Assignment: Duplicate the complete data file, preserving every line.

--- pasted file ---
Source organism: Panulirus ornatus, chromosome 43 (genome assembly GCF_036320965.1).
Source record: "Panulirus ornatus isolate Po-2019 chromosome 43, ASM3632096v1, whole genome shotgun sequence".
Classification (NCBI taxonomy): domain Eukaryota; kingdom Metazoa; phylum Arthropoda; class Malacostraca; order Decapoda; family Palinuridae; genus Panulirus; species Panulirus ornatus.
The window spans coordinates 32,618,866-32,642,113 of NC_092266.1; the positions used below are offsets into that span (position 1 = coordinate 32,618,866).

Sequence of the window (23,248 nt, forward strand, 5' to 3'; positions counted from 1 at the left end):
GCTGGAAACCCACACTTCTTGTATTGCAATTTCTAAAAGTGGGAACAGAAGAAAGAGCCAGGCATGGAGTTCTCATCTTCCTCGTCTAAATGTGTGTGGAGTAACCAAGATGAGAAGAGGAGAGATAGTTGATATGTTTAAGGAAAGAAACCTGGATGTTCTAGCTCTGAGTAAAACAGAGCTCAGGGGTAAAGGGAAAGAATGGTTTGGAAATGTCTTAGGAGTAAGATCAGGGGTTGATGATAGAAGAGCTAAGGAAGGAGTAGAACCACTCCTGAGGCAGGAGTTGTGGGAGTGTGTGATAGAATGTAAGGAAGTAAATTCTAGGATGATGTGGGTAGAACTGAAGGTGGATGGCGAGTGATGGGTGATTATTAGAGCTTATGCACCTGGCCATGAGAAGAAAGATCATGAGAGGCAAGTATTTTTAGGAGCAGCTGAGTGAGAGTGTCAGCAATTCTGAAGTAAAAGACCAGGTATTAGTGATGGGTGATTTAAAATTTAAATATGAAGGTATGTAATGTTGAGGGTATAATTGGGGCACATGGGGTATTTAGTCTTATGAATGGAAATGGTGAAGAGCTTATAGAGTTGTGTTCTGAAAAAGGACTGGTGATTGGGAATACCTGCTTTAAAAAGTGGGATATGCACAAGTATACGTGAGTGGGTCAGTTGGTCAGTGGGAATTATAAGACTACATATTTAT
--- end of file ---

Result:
Source organism: Panulirus ornatus, chromosome 43 (genome assembly GCF_036320965.1).
Source record: "Panulirus ornatus isolate Po-2019 chromosome 43, ASM3632096v1, whole genome shotgun sequence".
Classification (NCBI taxonomy): domain Eukaryota; kingdom Metazoa; phylum Arthropoda; class Malacostraca; order Decapoda; family Palinuridae; genus Panulirus; species Panulirus ornatus.
The window spans coordinates 32,618,866-32,642,113 of NC_092266.1; the positions used below are offsets into that span (position 1 = coordinate 32,618,866).

Sequence of the window (23,248 nt, forward strand, 5' to 3'; positions counted from 1 at the left end):
GCTGGAAACCCACACTTCTTGTATTGCAATTTCTAAAAGTGGGAACAGAAGAAAGAGCCAGGCATGGAGTTCTCATCTTCCTCGTCTAAATGTGTGTGGAGTAACCAAGATGAGAAGAGGAGAGATAGTTGATATGTTTAAGGAAAGAAACCTGGATGTTCTAGCTCTGAGTAAAACAGAGCTCAGGGGTAAAGGGAAAGAATGGTTTGGAAATGTCTTAGGAGTAAGATCAGGGGTTGATGATAGAAGAGCTAAGGAAGGAGTAGAACCACTCCTGAGGCAGGAGTTGTGGGAGTGTGTGATAGAATGTAAGGAAGTAAATTCTAGGATGATGTGGGTAGAACTGAAGGTGGATGGCGAGTGATGGGTGATTATTAGAGCTTATGCACCTGGCCATGAGAAGAAAGATCATGAGAGGCAAGTATTTTTAGGAGCAGCTGAGTGAGAGTGTCAGCAATTCTGAAGTAAAAGACCAGGTATTAGTGATGGGTGATTTAAAATTTAAATATGAAGGTATGTAATGTTGAGGGTATAATTGGGGCACATGGGGTATTTAGTCTTATGAATGGAAATGGTGAAGAGCTTATAGAGTTGTGTTCTGAAAAAGGACTGGTGATTGGGAATACCTGCTTTAAAAAGTGGGATATGCACAAGTATACGTGAGTGGGTCAGTTGGTCAGTGGGAATTATAAGACTACATATTTAT